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Meaning of " Control" - Court of Appeal decision

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There was some discussion a week or so back regarding the meaning of "Control" in the context of the proposed legislation.

Fiona Mctaggart made the following comment during the second reading.

Fiona Mactaggart: Does the hon. Gentleman agree that the reason why there have been no convictions in Finland is that there have been no prosecutions, except in the past two months? He suggests that "controlled for gain" is difficult to define, but it is clearly defined in the Sexual Offences Act 2003, which has worked well. The definition was decided on by the Court of Appeal in R. v. Massey.

I have found reference to the Massey case [reported in 2007] in Times Online:

http://business.timesonline.co.uk/tol/business/law/reports/article2994429.ece

I have obtained a copy of the Court of Appeal's decision and can post extracts if anyone is interested.

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I sent a copy of the following link

http://www.bailii.org/ew/cases/EWCA/Crim/2007/2664.html

to Chris Huhne to let him know that Fiona MacTaggart was talking crap.

Several points to note are that the judge says the absence of free will is not necessary for control to be proven. He also says that recruiting women from abroad to work in a brothel in the UK would suffice. Note his use of the word "recruit" not "traffick" or "enslave" or "trick". He also says that control could be as simple as directing what price to charge. Since every brothel I've ever been in has a set menu of prices it shows that all of them are guilty of control as defined in this judgment. Which is what Chris Huihne was saying, that this law is applicable to any brothel, irrespective of trafficking or coercion.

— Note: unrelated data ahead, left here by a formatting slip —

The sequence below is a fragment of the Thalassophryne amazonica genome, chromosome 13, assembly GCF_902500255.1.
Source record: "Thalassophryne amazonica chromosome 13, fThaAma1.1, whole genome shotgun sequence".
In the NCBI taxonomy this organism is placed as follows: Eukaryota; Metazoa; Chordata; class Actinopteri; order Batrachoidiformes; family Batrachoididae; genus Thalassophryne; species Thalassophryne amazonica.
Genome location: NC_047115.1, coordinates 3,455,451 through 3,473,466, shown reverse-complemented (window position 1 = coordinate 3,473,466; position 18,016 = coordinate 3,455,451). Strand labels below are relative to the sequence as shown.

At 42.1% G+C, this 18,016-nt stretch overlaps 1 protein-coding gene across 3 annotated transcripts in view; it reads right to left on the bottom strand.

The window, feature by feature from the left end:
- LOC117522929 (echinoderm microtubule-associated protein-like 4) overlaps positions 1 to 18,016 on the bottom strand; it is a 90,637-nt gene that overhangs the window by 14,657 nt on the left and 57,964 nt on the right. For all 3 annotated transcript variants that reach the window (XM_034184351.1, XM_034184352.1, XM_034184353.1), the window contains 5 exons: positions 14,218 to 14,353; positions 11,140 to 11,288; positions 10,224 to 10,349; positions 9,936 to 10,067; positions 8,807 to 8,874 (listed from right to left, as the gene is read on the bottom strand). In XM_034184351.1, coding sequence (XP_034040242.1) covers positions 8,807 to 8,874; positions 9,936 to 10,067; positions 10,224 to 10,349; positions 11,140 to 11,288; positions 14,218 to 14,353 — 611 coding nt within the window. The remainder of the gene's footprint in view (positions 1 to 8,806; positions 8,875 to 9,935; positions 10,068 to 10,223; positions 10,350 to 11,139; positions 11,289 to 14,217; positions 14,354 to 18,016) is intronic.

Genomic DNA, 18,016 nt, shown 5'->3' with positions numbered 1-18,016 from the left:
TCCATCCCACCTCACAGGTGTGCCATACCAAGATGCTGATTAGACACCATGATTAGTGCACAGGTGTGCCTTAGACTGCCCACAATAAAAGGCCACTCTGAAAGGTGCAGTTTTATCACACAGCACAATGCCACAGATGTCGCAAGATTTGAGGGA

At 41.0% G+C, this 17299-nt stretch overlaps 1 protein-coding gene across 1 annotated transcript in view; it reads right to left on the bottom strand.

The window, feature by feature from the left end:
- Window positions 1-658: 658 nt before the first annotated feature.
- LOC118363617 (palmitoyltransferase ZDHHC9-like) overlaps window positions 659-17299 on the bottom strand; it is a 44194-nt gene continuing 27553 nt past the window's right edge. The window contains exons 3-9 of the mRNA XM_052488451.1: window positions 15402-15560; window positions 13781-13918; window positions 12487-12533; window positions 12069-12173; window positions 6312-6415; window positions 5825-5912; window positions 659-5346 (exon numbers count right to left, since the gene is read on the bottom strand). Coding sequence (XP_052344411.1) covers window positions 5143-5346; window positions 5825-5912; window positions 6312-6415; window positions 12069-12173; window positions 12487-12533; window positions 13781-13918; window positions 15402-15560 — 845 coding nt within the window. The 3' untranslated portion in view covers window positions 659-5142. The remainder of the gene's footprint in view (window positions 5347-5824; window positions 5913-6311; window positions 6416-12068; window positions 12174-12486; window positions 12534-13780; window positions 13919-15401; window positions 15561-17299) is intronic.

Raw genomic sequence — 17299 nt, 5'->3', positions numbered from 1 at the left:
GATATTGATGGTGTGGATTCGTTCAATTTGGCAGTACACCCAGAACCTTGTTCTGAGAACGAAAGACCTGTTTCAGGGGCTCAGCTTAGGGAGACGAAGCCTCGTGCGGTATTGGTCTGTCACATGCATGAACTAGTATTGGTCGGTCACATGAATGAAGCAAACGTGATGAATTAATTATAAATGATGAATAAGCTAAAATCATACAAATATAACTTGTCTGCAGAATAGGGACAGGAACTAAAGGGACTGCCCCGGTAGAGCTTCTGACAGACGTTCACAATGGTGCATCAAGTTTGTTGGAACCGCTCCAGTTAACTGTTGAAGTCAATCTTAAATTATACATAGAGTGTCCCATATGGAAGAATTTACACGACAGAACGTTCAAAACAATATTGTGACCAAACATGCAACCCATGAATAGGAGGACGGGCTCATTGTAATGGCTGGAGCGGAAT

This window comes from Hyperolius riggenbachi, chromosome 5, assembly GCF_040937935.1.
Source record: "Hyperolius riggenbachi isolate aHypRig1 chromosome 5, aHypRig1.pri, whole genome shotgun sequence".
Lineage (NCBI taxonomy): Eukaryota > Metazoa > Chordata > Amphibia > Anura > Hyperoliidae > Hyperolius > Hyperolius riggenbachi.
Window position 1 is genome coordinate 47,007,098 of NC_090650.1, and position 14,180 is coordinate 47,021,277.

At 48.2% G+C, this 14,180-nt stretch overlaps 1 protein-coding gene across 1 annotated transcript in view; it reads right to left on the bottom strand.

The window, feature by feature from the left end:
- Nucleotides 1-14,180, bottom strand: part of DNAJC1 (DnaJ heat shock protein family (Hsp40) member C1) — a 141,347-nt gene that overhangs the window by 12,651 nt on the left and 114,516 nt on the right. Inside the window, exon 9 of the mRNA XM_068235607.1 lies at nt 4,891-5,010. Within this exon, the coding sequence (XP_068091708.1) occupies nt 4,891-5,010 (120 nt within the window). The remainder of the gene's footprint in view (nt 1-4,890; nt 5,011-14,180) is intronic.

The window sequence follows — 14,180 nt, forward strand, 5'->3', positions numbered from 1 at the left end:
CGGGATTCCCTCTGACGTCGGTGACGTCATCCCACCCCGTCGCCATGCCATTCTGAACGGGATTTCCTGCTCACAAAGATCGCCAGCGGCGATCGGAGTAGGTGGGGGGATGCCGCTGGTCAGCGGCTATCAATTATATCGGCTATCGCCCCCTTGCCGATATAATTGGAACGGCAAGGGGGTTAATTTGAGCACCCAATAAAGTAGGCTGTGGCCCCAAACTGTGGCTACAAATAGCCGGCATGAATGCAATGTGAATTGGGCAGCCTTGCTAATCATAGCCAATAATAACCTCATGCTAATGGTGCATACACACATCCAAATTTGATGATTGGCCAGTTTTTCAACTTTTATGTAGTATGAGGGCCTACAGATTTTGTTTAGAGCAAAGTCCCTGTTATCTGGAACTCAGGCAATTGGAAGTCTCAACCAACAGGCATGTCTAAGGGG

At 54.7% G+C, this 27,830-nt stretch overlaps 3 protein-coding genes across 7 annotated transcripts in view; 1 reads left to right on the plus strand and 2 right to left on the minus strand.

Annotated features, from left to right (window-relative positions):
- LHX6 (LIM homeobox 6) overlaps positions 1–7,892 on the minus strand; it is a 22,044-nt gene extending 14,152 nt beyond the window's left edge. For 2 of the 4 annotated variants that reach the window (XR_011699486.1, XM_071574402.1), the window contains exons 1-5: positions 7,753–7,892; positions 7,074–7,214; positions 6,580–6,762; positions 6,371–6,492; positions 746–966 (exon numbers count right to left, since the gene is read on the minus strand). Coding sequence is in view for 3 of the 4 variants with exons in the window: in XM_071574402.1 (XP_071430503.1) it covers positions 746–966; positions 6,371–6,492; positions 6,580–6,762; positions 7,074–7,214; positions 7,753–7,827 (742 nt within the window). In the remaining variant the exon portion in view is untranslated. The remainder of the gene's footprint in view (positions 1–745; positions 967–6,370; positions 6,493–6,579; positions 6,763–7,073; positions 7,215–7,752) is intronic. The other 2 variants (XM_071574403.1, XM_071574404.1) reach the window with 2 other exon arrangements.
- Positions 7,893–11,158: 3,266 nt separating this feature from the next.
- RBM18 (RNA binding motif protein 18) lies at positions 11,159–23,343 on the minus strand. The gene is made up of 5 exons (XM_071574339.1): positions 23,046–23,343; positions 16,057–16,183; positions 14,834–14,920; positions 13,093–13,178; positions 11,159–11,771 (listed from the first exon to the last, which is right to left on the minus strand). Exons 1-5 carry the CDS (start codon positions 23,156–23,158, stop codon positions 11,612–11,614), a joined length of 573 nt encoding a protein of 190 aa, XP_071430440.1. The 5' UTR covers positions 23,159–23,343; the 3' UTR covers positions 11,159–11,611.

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There was some discussion a week or so back regarding the meaning of "Control" in the context of the proposed legislation.

Fiona Mctaggart made the following comment during the second reading.

Fiona Mactaggart: Does the hon. Gentleman agree that the reason why there have been no convictions in Finland is that there have been no prosecutions, except in the past two months? He suggests that “controlled for gain” is difficult to define, but it is clearly defined in the Sexual Offences Act 2003, which has worked well. The definition was decided on by the Court of Appeal in R. v. Massey.

I have found reference to the Massey case [reported in 2007] in Times Online:

http://business.timesonline.co.uk/tol/business/law/reports/article2994429.ece

I have obtained a copy of the Court of Appeal's decision and can post extracts if anyone is interested.

has been posted several times already, here for example

http://www.punternet.com/forum/showthread.php?p=175654#poststop

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